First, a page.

The conquerors' view of indigenous peoples when they arrived in the archipelago was related to their unique beliefs. Because they are incompatible with their own European Catholicism, the devil's beliefs are always viewed as inferior, uncivilized and inventive.
Since the Spanish occupation was at the heart of the Reconquista, the expansion of religion became part of colonial occupation. Instead, all non-Catholic beliefs are considered devilish beliefs that must be suppressed, suppressed, and erased to be replaced by 'right' beliefs. On the Iberian peninsula Reconquista began.
In effect, the Spanish monarchs wanted to recapture and recapture lands that they thought had been confiscated by non-Catholics in their land. From the very beginning of the marriage of Fernando of Aragon and Isabel of Castilla to the making of Spain as a town, it had wanted to rid the Moro people of the south of the Iberian peninsula over their more than 500 inhabitants, such as the towns of Granada, Cordoba , and other southern towns.
The Muslim and Jewish traditional opponents of the Catholics are at stake in the Reconquista campaign. The Catholic Monarchs (the popular name among the Spanish monarchs because of the Reconquista), wanted their land to be pure Catholic.
They need to advance this campaign as part of the Patronato Real that combines church and state power, and considers the monarchs as the main church patrons in expanding Catholicism and combating other beliefs. This expansion occurred as the Spaniards expanded outside Iberia. When they arrived in America, Africa and Asia, their occupation became part of the expansion of religion.
The zeal of subjugation led to the expansion of religion, and the expansion of religion maintained the spirit of zealous subjugation. When the Spaniards arrived in the archipelago, one of their observers was the native belief of the societies they would occupy. They record these indigenous beliefs in order to show that the devil guides their old belief that Catholicism must replace them.
One of the earliest ethnographic records was made by Franciscan Juan de Plasencia. According to his note (some parts were translated into English in Blair and Robertson, The Philippine Islands, Vol. VII, 185-196. - FG translation is mine), 12 examples can be given of the works and characteristics of the native devils:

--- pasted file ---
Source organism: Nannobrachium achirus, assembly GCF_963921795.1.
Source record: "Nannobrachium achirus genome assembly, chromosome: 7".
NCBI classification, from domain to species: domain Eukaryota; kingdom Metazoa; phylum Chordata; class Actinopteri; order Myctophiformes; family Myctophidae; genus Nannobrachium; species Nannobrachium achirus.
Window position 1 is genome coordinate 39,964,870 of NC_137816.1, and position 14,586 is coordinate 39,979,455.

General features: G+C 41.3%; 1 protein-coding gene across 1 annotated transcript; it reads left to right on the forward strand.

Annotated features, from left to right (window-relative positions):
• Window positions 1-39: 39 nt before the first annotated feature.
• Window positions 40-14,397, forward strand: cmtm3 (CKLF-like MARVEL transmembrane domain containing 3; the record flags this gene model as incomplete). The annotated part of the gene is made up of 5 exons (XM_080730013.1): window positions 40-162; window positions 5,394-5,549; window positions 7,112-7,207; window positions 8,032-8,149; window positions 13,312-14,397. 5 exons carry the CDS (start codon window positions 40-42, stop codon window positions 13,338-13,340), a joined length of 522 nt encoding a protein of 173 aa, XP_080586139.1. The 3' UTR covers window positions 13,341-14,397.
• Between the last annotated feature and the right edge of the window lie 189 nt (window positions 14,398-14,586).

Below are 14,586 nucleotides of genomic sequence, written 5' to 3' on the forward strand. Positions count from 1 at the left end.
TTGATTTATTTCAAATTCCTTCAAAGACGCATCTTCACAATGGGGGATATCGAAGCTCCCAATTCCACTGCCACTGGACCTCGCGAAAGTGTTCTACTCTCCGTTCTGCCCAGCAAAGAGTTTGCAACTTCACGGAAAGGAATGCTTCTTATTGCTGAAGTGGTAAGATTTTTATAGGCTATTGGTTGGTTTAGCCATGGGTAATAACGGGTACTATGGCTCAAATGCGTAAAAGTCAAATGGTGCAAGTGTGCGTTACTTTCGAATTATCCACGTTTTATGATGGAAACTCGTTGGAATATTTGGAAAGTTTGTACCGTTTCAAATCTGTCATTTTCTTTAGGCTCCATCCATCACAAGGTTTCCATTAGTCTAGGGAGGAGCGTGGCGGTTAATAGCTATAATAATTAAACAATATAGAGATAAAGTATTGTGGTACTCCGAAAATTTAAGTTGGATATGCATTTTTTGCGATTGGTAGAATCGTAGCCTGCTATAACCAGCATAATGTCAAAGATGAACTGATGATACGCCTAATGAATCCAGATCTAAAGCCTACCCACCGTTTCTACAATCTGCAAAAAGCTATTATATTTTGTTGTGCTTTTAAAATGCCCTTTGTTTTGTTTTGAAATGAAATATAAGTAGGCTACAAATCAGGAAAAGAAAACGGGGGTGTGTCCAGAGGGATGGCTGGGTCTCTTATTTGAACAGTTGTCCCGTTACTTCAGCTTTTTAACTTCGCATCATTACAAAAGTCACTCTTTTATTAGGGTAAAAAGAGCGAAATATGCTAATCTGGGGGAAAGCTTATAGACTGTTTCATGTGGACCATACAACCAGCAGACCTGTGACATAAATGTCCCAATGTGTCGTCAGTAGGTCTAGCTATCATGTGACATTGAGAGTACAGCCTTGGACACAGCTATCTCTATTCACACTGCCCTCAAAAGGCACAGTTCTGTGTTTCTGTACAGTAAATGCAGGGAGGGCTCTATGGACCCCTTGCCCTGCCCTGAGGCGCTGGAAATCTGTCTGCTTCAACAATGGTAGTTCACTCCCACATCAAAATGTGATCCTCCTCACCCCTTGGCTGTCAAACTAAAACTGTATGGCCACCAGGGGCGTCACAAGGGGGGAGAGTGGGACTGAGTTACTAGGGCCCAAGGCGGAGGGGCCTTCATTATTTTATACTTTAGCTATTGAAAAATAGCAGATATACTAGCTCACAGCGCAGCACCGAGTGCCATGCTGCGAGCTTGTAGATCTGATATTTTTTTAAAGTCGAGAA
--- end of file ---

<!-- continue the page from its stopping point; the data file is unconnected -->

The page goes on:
The following are the various priests of the devil:
First, the female or male is called the catalonan. His work is honorable to indigenous peoples, and it is often practiced by people of high social status, a feature commonly seen in the archipelago.
The second is called a healer, or witch, who pretends to cure the sick. Their effects can be fatal, which can also be fatal. In this way, they can kill someone if they want, or they can extend one person's life to another year by pinning the snake's waist, believed to be the devil. There are many such ones throughout the archipelago.
The third is dispersed, as is the diffuser. These priests have the power to use an anointing on their lovers to separate or not to have sex. If a woman is left behind because of the anointing, she will get sick and bleed. They can also be found in the archipelago.
The fourth is mancocolam, which is used to put out fires at night, usually once a month. This fire could not be extinguished except by the mud that had washed into the mud and had dropped into the houses; and whoever lives in that house shall die. There are many like this in the archipelago.
The fifth is the hocloban, which is another kind of witch, which has more power than the magician. Without any medicine, just by saluting or raising a hand they can kill anyone they want. But if they want to heal the sick with their charms, they can use it with a different charm. In addition, they can even fire any indigenous people they oppose, without any equipment to use. It is found in Catanduanes, north of Central Luzon.
The sixth is the umbrella, which can take and eat the liver of anyone who looks white. It is also found in Catanduanes. This is not a legend, because in Calauan, a Spanish lawyer broke his body from the buttocks to the intestines, and was buried in Caliraya by Fray Juan de Merida.